In the late 1930s a lot of news-magazines such as Time and Newsweek were publishing articles about the Hawk’s Nest Incident and the dangers of silica dust. The nationwide coverage that Silicosis had now received, made other industrial projects aware of the dangers associated with it and what their workers could be subjected to. Silicosis remained absent from the list of diseases that could be claimed under the workman’s compensation laws until the 1940s.

Fast forward to today and there have been slow strides in making OSHA standards to protect these workers from such aforementioned hazards specific to Silica dust. How so? They have recently adopted a new final rule that affects many industries and how they must approach Silica dust. Please look for my upcoming blog for more information on this ruling.

Other Articles in the Silica Blog Series

2 Million Plus Workers Get Protection From Deadly Dust! (Part 2)

Crystalline Silica Rule (Part 3)

PHMSA Update – Reverse Logistics Ruling

A final rule from the Pipeline and Hazardous Materials Safety Administration (PHMSA), DOT has been adopted into the regulation on March 31, 2016. This ruling is the HM-253 Reverse Logistics ruling (RRR).

PHMSA has adopted regulatory amendments of certain hazardous materials by highway transportation applicable to the reverse logistics shipments. This ruling defines “reverse logistics” and provides provisions for reverse logistics of hazardous materials inside the scope of this ruling.

I used to work in the automotive industry and I can think of many examples that in my time there where parts should’ve been handled as hazardous and were not. An example is that some automotive parts that would be purchased and powered by the vehicle engines would be returned to our stores after being used and contained residual fuel. When we would first receive the automotive part in from our supplier it contained no fuels and therefore was not hazardous. Once returned from the customer after being used now had residue. Which could create the potential for it to be hazardous and therefore pose a risk during transportation back to the supplier or manufacture. This would cause it to now be regulated. Though there are many scenarios, this is just one possibility.

How can this be done? Do the workers at the retail stores have to be trained now? What do this mean for us as shippers?

Well let’s start by defining what this actually means. The definition for reverse logistics in the 49 CFR means the process of offering for transport or transporting by motor vehicle goods from a retail store for return to its manufacturer, supplier, or distribution facility for the purpose of capturing value (e.g., to receive manufacturer’s credit), recall, replacement, recycling, or similar reason. This definition does not include materials that meet the definition of a hazardous waste as defined in this section.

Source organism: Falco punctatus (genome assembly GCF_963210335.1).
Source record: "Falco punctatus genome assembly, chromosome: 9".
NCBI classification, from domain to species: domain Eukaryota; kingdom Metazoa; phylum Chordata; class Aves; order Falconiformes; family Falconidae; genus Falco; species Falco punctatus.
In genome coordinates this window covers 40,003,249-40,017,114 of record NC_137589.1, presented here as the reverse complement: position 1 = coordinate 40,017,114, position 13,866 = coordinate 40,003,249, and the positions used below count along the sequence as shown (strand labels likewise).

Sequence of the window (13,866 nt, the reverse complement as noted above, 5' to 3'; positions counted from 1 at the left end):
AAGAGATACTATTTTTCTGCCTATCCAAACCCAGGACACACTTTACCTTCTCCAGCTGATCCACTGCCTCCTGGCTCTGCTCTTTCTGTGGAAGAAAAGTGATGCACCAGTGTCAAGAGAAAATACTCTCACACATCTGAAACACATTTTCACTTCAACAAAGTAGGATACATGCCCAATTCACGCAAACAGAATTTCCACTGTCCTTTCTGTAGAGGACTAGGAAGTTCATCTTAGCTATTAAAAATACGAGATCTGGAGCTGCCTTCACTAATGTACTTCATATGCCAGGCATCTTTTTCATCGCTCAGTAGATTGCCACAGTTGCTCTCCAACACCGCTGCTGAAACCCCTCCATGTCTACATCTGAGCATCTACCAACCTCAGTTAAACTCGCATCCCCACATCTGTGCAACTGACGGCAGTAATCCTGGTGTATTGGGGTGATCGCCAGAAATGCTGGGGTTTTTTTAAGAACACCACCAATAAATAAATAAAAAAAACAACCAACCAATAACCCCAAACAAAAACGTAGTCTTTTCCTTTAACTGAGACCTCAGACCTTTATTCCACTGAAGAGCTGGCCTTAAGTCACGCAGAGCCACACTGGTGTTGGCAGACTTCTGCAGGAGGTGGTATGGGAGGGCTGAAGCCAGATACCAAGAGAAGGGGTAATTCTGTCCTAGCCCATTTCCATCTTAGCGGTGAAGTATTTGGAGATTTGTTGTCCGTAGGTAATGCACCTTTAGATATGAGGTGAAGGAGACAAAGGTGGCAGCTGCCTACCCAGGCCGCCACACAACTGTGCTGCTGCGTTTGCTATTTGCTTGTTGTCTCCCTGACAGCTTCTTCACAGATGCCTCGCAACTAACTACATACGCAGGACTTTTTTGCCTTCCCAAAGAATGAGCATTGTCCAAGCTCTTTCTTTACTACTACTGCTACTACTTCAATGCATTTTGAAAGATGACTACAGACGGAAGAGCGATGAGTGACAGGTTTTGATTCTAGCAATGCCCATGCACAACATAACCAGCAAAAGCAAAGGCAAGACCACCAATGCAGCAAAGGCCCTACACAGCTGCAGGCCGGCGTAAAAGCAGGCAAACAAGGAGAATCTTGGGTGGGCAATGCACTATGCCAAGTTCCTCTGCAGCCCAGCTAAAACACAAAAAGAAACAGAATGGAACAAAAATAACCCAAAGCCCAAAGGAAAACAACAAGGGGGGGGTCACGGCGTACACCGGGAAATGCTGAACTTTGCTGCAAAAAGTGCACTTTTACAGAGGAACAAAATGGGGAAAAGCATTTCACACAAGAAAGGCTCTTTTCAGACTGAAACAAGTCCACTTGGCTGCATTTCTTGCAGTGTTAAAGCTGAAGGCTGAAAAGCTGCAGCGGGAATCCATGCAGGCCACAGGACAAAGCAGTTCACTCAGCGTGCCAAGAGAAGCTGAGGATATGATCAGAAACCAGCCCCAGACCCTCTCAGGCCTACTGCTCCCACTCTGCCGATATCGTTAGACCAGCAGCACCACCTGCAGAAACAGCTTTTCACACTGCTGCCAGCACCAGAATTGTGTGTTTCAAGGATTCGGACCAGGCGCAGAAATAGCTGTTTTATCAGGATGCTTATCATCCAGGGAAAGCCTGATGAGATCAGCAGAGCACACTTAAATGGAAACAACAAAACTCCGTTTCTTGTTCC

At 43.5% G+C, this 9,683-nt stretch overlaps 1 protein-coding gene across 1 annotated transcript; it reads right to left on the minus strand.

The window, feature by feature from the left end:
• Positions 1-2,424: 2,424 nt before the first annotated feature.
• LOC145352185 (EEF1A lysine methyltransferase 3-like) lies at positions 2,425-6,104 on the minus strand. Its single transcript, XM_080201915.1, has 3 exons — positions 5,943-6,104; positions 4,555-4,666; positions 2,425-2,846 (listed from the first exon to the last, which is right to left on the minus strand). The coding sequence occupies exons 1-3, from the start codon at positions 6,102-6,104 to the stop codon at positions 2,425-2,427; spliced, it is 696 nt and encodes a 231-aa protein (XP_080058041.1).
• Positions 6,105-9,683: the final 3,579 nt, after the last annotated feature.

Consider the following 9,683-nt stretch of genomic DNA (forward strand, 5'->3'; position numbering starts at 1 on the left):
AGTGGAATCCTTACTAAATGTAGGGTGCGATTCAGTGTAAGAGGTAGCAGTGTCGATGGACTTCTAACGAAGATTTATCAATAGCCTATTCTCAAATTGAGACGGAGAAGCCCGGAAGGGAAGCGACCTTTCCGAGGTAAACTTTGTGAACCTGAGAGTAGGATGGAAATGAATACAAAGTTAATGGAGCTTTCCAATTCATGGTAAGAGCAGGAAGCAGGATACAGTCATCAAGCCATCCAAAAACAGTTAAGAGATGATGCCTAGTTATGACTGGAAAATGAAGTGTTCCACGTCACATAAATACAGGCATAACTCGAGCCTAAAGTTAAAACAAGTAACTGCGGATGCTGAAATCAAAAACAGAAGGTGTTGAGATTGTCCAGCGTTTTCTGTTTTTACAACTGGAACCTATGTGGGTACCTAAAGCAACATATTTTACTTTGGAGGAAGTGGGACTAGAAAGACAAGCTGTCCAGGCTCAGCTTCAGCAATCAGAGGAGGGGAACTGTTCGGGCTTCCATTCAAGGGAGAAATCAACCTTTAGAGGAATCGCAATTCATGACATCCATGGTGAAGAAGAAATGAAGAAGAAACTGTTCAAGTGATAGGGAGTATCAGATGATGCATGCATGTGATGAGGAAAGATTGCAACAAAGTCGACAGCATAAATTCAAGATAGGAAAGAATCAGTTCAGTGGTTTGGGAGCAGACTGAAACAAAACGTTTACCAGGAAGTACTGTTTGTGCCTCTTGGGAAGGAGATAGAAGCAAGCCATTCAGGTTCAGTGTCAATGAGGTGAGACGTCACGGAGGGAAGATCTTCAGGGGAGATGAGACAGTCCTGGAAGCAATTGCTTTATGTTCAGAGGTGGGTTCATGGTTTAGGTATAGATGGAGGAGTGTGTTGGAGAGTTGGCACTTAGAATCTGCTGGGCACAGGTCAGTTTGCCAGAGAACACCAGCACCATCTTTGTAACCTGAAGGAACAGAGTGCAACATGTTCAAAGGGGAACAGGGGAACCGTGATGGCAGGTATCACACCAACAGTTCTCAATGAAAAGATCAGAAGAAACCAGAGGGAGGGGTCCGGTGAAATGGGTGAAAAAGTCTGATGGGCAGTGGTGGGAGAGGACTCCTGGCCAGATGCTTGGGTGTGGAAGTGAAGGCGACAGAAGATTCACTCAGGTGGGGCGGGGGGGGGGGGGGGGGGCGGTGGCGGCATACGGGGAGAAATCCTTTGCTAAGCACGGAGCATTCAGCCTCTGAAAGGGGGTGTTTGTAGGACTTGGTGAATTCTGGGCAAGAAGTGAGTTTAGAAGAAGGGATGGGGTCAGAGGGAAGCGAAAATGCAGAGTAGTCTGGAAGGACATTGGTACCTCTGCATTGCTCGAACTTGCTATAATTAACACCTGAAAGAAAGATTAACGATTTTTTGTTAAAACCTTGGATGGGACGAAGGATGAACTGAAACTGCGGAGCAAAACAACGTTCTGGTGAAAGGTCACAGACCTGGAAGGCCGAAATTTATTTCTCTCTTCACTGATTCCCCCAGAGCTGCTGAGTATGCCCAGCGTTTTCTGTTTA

It was noted within the petition for this rule making that reverse logistics shipments of hazardous materials were able to be classified as Other Regulated Material (ORM-D) and could be shipped under the “Consumer Commodity” shipping designation.

The regulations have updated and you will now find references throughout in regard to reverse logistics. More specifically you can find in part 173.157, newly added, the authorization for Reverse logistics – General requirements and exceptions for reverse logistics.

The regulatory text is as follows:

(a) Authorized hazardous materials. Hazardous materials may be offered for transport and transported in highway transportation under this section when they meet the definition of reverse logistics as defined under §171.8 of this subchapter. However, hazardous materials that meet the definition of a hazardous waste as defined in §171.8 of this subchapter are not permitted to be offered for transport or transported under this section. Hazardous materials authorized for transport according to a special permit as defined in §171.8 of this subchapter must be offered for transportation and transported as authorized by the special permit.

(b) When offered for transport or transported by non-private carrier. Hazardous materials must be both authorized for limited quantity provisions as well as explicitly authorized for reverse logistics transportation under their applicable limited quantities section. Except for alternative training provisions authorized under paragraph (e) of this section, all hazardous materials must otherwise meet the requirements for a limited quantity shipment.

(c) When offered for transport or transported by private carrier. Hazardous materials are authorized under paragraph (b) of this section or are subject to the following limitations:

(1) Division 1.4G materials offered for transport and transported in accordance with §173.65 of this subchapter.

(2) When sold in retail facilities; Division 1.4G or 1.4S fireworks, Division 1.4G ammunition, or Division 1.4G or 1.4S flares. Shipments offered for transport or transported under this subparagraph are limited to 30 kg (66 pounds) per package. All explosive materials subject to an approval must meet the terms of the approval, including packaging required by the approval.

(3) Equipment powered by flammable liquids or flammable gases.

(i) Flammable liquid-powered equipment. The fuel tank and fuel lines of equipment powered by an internal combustion engine must be in the closed position, and all fuel tank caps or closures must be securely in place.

(ii) Flammable gas-powered equipment. A combustion engine using flammable gas fuel or other devices using flammable gas fuel (such as camping equipment, lighting devices, and torch kits) must have the flammable gas source disconnected and all shut-off devices in the closed position.